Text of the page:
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Old March 8, 2007, 03:31 PM   #6
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If you

factor in the labor on reloading then you might as well do it on everything else too. Mowing you own lawn, washing the car or dishes. Spending time with the wife!!
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Old March 8, 2007, 03:55 PM   #7
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I wonder is labor rates are ever factored into this reloading cost.

Say if you were working instead of reloading, you might be making 10 dollars an hour. if it takes one an hour to make 50 rounds of 9mm then they are losing money because most are 9 bucks / 50.

add in the cost of supplies and they lose even more.
I would be factoring in the price of my time and labor, assuming that I was going to be doing anything useful in lieu of reloading with that time. But -- that's not the case at all. I'd just be sitting there watching the tube, or playing computer games, or doing some other useless, non-paying, time filling activity instead.

It is a hobby that helps feed another, related hobby. Do you factor in the time you spend on YOUR hobbies or other private activities? Do you factor in the time you spend shooting? Or working on your car? Or mowing your lawn? Or doing other chores around the house? No? Why Not?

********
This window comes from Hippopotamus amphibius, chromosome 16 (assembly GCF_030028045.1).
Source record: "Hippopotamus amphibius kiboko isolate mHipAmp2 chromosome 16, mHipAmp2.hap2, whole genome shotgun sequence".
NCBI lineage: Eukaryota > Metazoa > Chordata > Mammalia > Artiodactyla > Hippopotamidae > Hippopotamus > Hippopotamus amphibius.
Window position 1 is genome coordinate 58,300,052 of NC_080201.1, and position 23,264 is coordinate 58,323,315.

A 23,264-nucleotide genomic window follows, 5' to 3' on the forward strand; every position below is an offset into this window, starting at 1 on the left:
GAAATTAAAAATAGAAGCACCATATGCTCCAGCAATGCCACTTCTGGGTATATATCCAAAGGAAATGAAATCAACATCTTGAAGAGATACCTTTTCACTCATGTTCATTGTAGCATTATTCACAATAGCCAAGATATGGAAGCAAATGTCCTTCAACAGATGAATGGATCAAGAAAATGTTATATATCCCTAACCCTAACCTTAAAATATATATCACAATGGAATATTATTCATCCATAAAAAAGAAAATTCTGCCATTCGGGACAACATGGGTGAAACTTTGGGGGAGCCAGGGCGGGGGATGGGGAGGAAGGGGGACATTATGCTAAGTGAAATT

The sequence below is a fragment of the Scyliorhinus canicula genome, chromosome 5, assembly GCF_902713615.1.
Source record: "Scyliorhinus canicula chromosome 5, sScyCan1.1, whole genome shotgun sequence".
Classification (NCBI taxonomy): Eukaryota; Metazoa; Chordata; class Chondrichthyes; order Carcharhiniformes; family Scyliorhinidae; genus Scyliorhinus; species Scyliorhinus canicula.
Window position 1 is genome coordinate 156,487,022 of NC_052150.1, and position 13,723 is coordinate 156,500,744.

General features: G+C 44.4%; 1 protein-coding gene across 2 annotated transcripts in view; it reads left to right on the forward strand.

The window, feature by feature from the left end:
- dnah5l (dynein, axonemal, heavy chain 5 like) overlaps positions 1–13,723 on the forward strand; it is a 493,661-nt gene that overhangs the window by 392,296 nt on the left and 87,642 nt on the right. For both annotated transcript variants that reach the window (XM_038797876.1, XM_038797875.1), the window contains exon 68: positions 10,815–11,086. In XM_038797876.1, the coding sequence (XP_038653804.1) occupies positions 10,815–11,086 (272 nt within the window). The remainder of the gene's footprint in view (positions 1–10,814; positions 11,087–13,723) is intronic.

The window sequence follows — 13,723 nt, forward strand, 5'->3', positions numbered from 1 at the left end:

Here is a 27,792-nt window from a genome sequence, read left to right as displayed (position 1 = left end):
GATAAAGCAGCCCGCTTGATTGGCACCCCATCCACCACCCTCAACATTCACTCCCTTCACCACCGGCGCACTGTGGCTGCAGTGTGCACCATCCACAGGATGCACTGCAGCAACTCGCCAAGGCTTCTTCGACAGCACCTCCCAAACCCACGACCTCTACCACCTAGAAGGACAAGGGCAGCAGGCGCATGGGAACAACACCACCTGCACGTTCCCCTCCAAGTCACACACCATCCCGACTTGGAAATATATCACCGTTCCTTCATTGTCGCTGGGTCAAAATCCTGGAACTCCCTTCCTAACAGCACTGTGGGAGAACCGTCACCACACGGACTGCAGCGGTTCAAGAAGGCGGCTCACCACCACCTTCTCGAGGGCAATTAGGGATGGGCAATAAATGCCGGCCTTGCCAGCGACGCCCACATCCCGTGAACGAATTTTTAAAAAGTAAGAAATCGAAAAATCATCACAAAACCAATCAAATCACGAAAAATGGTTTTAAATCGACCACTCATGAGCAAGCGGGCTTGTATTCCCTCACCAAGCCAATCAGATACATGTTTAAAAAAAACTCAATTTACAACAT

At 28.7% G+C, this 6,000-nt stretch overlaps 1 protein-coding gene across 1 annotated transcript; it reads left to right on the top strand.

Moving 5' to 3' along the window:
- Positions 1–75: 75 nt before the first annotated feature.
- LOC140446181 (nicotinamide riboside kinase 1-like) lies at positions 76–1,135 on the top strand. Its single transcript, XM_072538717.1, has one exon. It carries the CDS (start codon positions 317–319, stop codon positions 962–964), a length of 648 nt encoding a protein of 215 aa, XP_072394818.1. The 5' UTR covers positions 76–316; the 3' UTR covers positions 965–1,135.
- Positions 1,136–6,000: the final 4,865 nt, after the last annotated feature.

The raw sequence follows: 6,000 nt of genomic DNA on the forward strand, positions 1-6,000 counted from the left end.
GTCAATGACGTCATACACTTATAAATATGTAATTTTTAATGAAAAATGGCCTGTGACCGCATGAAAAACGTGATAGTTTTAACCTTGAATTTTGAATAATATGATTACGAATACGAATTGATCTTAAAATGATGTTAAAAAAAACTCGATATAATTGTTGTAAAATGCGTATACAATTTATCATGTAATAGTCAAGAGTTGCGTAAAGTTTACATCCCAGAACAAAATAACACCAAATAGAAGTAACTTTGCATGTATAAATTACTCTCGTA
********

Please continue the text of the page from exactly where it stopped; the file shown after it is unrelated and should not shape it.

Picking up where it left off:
If, on the other hand, I were to get licensed and start loading ammo for money, then I certainly WOULD be factoring in the cost of my (or my employee's) time and labor. Then it would be a real business where I would be intending to turn a profit and make a living at it. Which is a different thing altogether.

You fail to take into account other factors that would also come to play, here. You fail to take into account the ability to customize your ammo to best fit you and your respective guns. You just can't do that when buying factory ammo -- where you have to take what the factory gives you. By reloading, I can make EXACTLY the ammo that I want. If I want to make a reduced power load, I just make a reduced power load. If I want to try brand X primers, brand Y brass, Brand V powder and brand Z bullets then I'll just do that, no problem. The point is, I can custom fit my ammo to fit my purposes. You can't do that with factory ammo. That fact alone make it so that the relative cost of handloaded vs factory loaded ammo becomes moot. I wouldn't care if it were even more expensive (which it isn't), I'd still load my own.
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Old March 8, 2007, 04:11 PM   #8
James A. Mullins
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Another way to look at labor costs. Lets ask do you get paid for shooting-fishing-mowing the yard,ect. For me there is no better feeling as filling my deer-elk tag with a round I loaded myself. Another real nice feeling is shooting your own loads into those tiny groups we all strive for. When I work and get paid, thats what I do. All other time is mine to enjoy any way I choose. No it is not cost effective if you count your time.